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The Times: BP chief insists future is bright in Russia

June 9, 2007
Steve Hawkes in St Petersburg

Tony Hayward, the BP chief executive, will pledge the group’s commitment to Russia today in an attempt to defuse tensions over the $20 billion (£10 billion) Kovykta gas project.

Mr Hayward wants to use this weekend’s Economic Forum in St Petersburg, where he is making only his second significant public appearance since taking over last month, to emphasise the success that BP has enjoyed in Russia since forming a joint venture with TNK four years ago.

While formal talks with Vladimir Putin are not on the agenda, the BP chief executive is one of several business leaders who will meet the Russian President tonight after appearing at an energy round table with Jeroen van der Veer, his counterpart at Shell.

Mr Hayward’s comments will come despite a growing resignation within BP to the fact that its Russian business looks set to be muscled out of Kovykta, one of its biggest prospects in the country.

The Russian Ministry of Natural Resources is expected to announce within a matter of days whether it is revoking the licence held by TNK-BP at the Siberian field for a failure to meet mandatory production levels.

A source close to BP yesterday said: “They will feel very lucky if they get to keep anything at Kovykta.”

The ministry’s threat is widely seen by analysts as a thinly veiled attempt by the Kremlin to prise back a key asset and hand it to Gazprom, the state-controlled gas giant.

Mr Putin attacked TNK-BP this week for “doing nothing” at the field. His rare outburst sparked fresh fears about Russia’s attitude to Western investment and raised questions about BP’s future involvement in its burgeoning energy sector.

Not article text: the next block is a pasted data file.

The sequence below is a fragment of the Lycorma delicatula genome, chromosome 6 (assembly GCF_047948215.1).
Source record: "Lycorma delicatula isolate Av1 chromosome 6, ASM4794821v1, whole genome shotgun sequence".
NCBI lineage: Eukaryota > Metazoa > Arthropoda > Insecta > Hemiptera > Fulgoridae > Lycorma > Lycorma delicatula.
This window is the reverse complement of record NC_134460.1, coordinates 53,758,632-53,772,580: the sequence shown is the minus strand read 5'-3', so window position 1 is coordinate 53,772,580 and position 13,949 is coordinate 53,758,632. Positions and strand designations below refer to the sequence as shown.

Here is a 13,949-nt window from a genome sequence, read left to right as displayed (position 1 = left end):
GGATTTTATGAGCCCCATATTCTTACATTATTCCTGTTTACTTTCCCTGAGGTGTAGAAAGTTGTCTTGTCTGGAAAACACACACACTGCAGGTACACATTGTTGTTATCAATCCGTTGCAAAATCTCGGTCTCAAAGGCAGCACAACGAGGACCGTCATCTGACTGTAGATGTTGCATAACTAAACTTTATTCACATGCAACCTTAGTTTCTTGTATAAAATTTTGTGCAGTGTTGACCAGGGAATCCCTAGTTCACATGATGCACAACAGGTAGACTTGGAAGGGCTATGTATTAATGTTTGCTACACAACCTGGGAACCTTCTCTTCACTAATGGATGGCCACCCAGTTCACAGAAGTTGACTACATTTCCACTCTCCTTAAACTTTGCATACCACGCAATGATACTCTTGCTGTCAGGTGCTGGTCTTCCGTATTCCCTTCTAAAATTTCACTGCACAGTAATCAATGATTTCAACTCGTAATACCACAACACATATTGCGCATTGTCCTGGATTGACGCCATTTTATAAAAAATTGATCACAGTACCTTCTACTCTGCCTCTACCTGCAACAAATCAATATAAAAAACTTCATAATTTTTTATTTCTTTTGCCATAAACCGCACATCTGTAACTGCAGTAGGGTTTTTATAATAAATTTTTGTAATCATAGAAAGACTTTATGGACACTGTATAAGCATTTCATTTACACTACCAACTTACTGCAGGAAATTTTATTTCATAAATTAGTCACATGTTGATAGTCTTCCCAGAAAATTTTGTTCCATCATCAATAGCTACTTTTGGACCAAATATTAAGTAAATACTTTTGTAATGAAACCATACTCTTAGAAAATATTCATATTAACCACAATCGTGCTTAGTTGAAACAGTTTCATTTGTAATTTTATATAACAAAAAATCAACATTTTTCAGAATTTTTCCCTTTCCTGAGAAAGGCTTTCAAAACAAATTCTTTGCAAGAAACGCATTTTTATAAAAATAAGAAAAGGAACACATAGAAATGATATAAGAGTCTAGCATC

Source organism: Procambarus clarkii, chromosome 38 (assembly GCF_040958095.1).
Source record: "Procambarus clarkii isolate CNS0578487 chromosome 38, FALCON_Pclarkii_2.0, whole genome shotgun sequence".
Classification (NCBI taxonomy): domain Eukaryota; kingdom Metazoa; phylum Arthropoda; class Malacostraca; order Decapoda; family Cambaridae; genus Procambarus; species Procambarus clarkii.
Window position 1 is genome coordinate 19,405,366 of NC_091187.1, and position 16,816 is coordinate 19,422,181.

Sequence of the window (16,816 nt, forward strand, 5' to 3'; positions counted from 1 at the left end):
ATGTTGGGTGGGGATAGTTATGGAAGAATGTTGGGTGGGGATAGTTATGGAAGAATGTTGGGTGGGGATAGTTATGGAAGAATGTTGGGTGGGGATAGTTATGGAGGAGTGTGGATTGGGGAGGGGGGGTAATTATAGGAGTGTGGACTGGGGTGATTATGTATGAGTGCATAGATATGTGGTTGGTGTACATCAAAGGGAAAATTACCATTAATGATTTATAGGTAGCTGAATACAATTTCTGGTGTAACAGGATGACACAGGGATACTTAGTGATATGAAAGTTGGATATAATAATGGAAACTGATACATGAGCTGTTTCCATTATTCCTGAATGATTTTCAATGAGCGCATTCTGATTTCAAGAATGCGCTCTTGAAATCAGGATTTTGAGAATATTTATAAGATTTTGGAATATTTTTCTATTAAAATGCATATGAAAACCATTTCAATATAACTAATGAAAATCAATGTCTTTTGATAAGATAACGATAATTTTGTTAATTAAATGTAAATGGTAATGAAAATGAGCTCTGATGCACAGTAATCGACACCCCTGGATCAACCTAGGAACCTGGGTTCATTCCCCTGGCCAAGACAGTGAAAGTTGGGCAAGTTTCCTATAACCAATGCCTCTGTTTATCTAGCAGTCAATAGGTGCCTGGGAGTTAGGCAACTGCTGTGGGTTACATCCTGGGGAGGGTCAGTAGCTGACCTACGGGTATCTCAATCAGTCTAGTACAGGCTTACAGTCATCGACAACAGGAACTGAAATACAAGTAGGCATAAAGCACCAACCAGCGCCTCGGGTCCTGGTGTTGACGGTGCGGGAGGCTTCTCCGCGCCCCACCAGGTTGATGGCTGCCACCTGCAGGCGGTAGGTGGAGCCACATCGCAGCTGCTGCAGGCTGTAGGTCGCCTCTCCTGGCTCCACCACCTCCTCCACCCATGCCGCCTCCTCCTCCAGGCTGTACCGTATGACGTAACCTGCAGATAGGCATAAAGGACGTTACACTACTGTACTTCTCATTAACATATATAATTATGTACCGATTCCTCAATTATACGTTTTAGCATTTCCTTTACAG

However, Mr Hayward will seek to ease the tension by insisting that BP still sees a bright future in Russia, reflecting a growing frustration within the business that Kovykta is overshadowing its achievements in the country.

Russia accounts for a quarter of BP’s global production of oil and gas, a fifth of its reserves around the world and a tenth of its profits.

The group has pocketed $6.9 billion of dividends alone from TNK-BP, almost as much as the $8 billion that it invested when the alliance was formed in 2003. Its biggest oilfield – Samotlor – still holds six billion barrels of crude.

Bob Dudley, the TNK-BP chief executive, signalled the group’s desire to refocus the City’s attention this week when he held a first conference call with analysts from the United States and Britain.

He said they had to remember that Kovykta was a field that contributed “no production, no reserves and no cash-flow” to TNK-BP. “It is simply an option for the future beyond 2014 and that is what it always has been.”

Christopher Granville, head of Trusted Sources, the emerging markets consultant, said: “Kovykta is a serious matter in terms of what the outcome may mean for Western firms looking to invest in Russia, but I think BP’s future is very rosy.

“It’s been phenomenally successful and it’s building on that success for the future.”

http://business.timesonline.co.uk/tol/business/industry_sectors/natural_resources/article1907348.ece

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